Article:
Question 12: Why Christ Must Be the God-Man

Gospel Dialogue, CFP white covers, Watchman Nee


Why is it that in God’s plan of redemption Christ must be simultaneously God and man?


Suppose there are three persons, A, B, and C. C has sinned, and A asks B to die for C. In so doing, A is able to express his love for C, and C is also able to answer the demand of the law, but all this will be rather unjust to B. I have sinned, and God causes Christ to die for me. Thus is manifested the love of God toward me, and in addition I have met the requirement of the law. Yet will it not be highly unrighteous to Christ? Only when Christ is both man and God at the same time can it be truly just.

First of all, then, we need to know what is forgiveness. To forgive presupposes a loss to the forgiver through the offense of the forgiven. For instance, if someone owes you ten dollars and you forgive him, it automatically means that you suffer the loss of ten dollars.

In God’s plan of redemption, Christ should not be a third party. If He be a third party, God would be being unjust to Christ since Christ has no sin and hence is not subject to death. The Bible tells us that men have sinned and God is offended. So what is involved is the relation between God and men. To ask a third party to die as a substitute may perhaps fulfill the law’s demand on men as well as fulfill God’s righteousness, but this will be most unjust to that third party. Only because Christ is simultaneously God and man can this substitution be termed just.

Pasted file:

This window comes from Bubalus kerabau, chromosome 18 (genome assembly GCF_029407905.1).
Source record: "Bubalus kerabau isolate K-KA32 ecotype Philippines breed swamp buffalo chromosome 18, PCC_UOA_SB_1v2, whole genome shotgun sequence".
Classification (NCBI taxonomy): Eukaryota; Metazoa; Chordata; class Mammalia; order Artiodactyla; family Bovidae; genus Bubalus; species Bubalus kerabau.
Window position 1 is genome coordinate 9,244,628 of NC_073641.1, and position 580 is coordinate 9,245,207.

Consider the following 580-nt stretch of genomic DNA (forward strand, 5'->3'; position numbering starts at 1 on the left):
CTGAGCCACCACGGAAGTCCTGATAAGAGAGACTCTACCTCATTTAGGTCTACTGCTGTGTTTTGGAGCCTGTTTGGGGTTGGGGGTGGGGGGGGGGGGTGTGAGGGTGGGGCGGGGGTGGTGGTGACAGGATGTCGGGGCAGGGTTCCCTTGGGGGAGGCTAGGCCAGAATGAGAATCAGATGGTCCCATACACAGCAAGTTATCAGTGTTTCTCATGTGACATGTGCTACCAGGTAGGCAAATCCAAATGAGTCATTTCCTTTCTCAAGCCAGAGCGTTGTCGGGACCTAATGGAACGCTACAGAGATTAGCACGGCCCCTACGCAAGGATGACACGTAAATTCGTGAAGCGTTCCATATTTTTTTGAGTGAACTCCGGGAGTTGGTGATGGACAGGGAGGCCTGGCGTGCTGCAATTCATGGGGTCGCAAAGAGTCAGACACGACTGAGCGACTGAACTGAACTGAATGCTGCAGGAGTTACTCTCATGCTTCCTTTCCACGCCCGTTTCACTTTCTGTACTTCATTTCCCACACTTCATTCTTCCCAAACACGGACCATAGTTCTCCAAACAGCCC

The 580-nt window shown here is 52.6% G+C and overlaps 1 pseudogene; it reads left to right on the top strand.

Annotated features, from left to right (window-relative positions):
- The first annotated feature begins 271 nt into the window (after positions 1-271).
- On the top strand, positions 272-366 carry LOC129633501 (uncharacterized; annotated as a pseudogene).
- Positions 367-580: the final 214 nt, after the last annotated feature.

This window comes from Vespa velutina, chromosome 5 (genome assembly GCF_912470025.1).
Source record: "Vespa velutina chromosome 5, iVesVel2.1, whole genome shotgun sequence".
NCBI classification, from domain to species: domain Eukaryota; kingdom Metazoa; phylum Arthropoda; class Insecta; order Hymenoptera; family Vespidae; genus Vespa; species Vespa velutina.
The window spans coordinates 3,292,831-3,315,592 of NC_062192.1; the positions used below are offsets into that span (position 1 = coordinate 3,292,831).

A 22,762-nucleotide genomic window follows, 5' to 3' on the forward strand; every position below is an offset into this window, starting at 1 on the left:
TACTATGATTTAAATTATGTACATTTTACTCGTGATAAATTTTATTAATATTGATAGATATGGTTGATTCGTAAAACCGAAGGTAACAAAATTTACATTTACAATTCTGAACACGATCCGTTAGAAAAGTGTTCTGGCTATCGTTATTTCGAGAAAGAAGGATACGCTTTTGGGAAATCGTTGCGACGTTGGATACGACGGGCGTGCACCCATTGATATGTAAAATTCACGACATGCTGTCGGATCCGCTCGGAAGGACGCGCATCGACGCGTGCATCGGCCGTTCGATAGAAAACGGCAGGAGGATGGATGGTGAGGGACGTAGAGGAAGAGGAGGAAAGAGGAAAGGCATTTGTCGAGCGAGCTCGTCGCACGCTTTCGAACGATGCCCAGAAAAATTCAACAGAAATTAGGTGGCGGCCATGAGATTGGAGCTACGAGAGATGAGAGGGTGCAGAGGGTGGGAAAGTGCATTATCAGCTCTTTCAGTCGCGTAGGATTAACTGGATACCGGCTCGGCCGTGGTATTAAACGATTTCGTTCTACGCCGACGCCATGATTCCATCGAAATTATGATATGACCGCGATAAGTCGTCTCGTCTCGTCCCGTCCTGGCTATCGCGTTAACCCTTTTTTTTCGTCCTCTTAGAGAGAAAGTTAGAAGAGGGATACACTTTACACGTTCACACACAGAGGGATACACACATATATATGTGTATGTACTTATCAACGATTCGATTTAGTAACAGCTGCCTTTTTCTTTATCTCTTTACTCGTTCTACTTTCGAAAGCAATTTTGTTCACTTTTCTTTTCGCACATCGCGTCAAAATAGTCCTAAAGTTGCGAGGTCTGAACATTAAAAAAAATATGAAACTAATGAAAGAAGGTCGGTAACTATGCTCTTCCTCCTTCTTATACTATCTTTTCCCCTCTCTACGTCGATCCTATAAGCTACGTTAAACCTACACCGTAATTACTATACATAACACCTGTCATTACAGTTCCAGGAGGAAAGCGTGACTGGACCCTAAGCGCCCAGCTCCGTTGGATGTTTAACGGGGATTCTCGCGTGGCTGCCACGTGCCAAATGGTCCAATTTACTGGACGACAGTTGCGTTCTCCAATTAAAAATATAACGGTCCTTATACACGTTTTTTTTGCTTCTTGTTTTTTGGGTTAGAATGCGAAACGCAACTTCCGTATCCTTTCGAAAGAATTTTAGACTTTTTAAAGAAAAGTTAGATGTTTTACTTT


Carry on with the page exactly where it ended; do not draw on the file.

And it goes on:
“Wherewith shall I come before Jehovah, and bow myself before the high God? shall I come before him with burnt-offerings, with calves a year old? will Jehovah be pleased with thousands of rams, or with ten thousands of rivers of oil? shall I give my first-born for my transgression, the fruit of my body for the sin of my soul?” (Micah 6.6,7) Here it is stated that if we sin against God, it is futile to offer calves and rams. All kinds of offerings are of no avail, not even the firstborn ones of our bodies. Christ, therefore, must be God who is himself being offended. For only in this way will He not become a third party. Because Christ is God, the work of redemption is justified. Stating it conversely, since the work of redemption is just, Christ must be God, since only the offended can ever forgive the offender. Who can ever then say that forgiveness is unrighteous? Because Christ is God and He is the One being sinned against, He is therefore able to forgive us.

Consider these two verses: “The commandment, which was unto life, this I found to be unto death” (Rom. 7.10); “The wages of sin is death” (6.23). These passages cause us to see that unless a person keeps all the laws perfectly he must die. In order to make us live, the Lord himself needs to suffer the penalty of sin, which is death. Nevertheless, it is said in 1 Timothy 6.16 that God “[alone] hath immortality”; and hence, for Christ to die as our substitute He must simultaneously be man. And in His body as a man He died for us. So that we can rightly say this: He is God, therefore He has the possibility of saving men.